Boudica was a famous queen of ancient Britain who led a rebellion against the Roman occupiers.
Boudica or Boudicca, also known as Boadicea or Boudicea, and in Welsh as Buddug, was a queen of the British Celtic Iceni tribe who led an uprising against the occupying forces of the Roman Empire in AD 60 or 61. She died shortly after its failure and was said to have poisoned herself.
- Born: 30 AD, Britannia
- Died: 61 AD, Britannia
Boudica was born in 30 AD in South East England. Around CE 48, she married Prasutagus, the head of the Iceni tribe in South East England. They lived in Norfolk and, during the life of Prasutagus, were given semi-independence from the Roman occupiers. Prasutagus was given the freedom to remain King of the Iceni but under the dominion of Rome. Despite some advantages of Roman rule, the Iceni people suffered many indignities such as slavery and high taxes.
On the death of Prasutagus, Roman law meant the majority of his possessions would pass to the Roman Emperor. However, the local Roman commanders took this as a pretext to confiscate all the property of Prasutagus and other leading Iceni tribe members. Prasutagus had also run up debts during his lifetime and when his wife Boudica could not meet them, she was stripped and beaten in public. The Roman historian, Tacitus, wrote that Roman soldiers raped her daughters. Other tribes such as the Trinobantes were subject to similar treatment, leading to growing feelings of rebellion amongst the native Britons.
It was Boudica who was able to unite the various warring tribes of Briton and lead them in revolt against the Roman occupiers. The Roman writer Cassius Dio described Boudica as:
“very tall. Her eyes seemed to stab you. Her voice was harsh and loud. Her thick, reddish-brown hair flung down below her waist. She always wore a great golden torc around her neck and a flowing tartan cloak fastened with a brooch.”
The first target for Boudica and the Britons was the Roman city of Colchester. This city stood as an emblem for Roman rule; it housed a temple to the Roman emperor Claudius. The city was lightly defended and the Britons had little trouble in razing the city to the ground. The Roman governor, Suetonius, was at the time fighting in Anglesey. When he heard the news he travelled to London, which was then a small but thriving financial centre. He considered defending London but concerned over the growing number of rebellious Britons he left it only lightly armed. The Britons thus were able to take London and later St Albans. Over 80,000 people were estimated to have been killed in the three cities. The Britons showed no mercy to those left behind.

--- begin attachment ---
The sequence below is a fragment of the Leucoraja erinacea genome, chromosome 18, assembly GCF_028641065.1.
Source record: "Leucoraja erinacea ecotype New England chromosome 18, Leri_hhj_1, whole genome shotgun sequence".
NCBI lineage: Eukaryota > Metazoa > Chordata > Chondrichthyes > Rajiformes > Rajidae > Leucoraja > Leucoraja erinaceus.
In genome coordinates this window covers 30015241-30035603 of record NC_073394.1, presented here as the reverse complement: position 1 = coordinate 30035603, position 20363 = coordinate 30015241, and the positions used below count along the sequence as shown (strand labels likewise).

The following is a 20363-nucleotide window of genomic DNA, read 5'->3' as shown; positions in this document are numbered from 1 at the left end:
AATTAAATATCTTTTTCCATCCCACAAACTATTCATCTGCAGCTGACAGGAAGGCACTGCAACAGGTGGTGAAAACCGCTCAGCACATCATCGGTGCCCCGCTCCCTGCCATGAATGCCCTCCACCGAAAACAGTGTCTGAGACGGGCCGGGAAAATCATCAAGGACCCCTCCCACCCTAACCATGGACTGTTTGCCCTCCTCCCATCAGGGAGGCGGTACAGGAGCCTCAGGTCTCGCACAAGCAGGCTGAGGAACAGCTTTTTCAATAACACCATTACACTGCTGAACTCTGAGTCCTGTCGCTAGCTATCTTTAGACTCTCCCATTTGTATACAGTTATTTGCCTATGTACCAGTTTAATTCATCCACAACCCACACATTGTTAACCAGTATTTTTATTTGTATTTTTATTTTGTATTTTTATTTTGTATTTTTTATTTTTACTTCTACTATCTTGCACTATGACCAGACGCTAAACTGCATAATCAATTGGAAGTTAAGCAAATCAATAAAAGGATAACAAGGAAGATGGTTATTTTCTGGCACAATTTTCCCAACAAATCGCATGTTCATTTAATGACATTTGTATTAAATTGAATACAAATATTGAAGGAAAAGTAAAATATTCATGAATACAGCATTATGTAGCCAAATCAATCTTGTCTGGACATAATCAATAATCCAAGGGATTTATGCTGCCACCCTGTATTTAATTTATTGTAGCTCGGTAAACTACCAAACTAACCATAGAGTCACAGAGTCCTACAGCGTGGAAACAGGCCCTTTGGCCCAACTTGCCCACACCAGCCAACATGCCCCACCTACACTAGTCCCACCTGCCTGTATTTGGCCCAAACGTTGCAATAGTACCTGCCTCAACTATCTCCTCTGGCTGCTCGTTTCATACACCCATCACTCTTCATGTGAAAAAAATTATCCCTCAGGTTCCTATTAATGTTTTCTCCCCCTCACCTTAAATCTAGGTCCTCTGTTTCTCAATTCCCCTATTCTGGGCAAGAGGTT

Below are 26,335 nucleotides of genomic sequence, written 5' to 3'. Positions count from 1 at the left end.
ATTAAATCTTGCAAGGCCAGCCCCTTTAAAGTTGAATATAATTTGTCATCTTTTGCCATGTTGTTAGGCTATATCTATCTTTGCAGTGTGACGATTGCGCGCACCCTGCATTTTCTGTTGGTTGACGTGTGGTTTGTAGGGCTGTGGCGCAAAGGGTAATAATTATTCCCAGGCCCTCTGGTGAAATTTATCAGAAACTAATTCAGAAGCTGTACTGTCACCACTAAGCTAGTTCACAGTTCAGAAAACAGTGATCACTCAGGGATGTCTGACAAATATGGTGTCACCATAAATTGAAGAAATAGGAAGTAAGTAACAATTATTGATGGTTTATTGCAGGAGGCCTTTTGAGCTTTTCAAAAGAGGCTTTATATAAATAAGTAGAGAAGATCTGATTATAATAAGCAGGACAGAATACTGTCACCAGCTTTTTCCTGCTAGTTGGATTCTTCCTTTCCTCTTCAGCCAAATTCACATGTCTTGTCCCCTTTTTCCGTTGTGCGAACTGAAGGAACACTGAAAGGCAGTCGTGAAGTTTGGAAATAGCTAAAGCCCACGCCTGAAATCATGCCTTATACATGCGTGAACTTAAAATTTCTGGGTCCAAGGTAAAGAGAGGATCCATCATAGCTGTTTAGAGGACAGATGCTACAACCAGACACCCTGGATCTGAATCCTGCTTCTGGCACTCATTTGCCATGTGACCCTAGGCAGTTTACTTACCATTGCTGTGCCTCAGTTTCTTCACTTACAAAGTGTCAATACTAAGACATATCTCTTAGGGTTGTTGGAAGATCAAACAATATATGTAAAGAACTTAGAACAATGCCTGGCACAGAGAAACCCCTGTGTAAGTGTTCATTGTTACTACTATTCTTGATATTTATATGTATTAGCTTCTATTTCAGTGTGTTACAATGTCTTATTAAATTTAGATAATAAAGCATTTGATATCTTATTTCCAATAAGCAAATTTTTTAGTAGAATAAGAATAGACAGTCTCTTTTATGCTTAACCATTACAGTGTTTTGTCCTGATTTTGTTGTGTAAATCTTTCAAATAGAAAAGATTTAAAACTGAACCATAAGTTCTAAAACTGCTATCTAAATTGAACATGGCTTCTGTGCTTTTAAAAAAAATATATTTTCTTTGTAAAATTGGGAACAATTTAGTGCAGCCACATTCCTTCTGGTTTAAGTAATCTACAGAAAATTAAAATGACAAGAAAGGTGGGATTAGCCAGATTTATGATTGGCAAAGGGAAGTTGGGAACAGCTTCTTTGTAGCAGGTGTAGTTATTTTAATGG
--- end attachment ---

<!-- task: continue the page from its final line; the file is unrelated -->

“a terrible disaster occurred in Britain. Two cities were sacked, eighty thousand of the Romans and of their allies perished, and the island was lost to Rome. Moreover, all this ruin was brought upon the Romans by a woman, a fact which in itself caused them the greatest shame….But the person who was chiefly instrumental in rousing the natives and persuading them to fight the Romans, the person who was thought worthy to be their leader and who directed the conduct of the entire war, was Buduica, a Briton woman of the royal family and possessed of greater intelligence than often belongs to women.”
Boudica now led her growing army north to meet Suetonius’ army. Along the way, Boudica’s army was able to successfully ambush a Roman column of soldiers who were marching along a narrow path.
The two armies eventually met in open battle, possibly somewhere along Watling Street. The Britons heavily outnumbered the Roman forces, however, the Romans had superior tactics, training, discipline and weapons. The Romans chose a narrow location, where the Britons could not use their superior numbers. The first wave of Britons was stopped with a wave of Roman Javelins. When the second wave came, the Romans held firm, behind their wall of shields, stabbing the Britons with the short sword. At the end of the Battle, only 400 Romans had fallen, but up to 200,000 Britons had been slaughtered. Conflicting reports suggest that Boudica, either took poison or died from her wounds.
Boudica gained a tremendous amount of interest in the Victorian period. The husband of Queen Victoria, Prince Albert, commissioned the statue of Boudica which stands outside the Houses of Parliament in London. Boudica actually became a symbol of the British Empire, which is somewhat ironic given her anti-imperialist stance.
The rebellion of Boudica sent shockwaves through the Roman Empire and almost forced the Romans to leave England, but once quelled Emperor Nero decided to replace Suetonius with a more neutral ruler Publius Petronius Turpilianus.
Most of the sources for Boudica’s time comes from Tacitus. His father-in-law, Agricola, was a military tribune under Suetonius Paulinus, which almost certainly gave Tacitus an eyewitness source for Boudica’s revolt.
Citation: Pettinger, Tejvan. “Biography of Boudica”, Oxford, UK. www.biographyonline.net, Published 18 May 2007. Last updated 16 February 2018.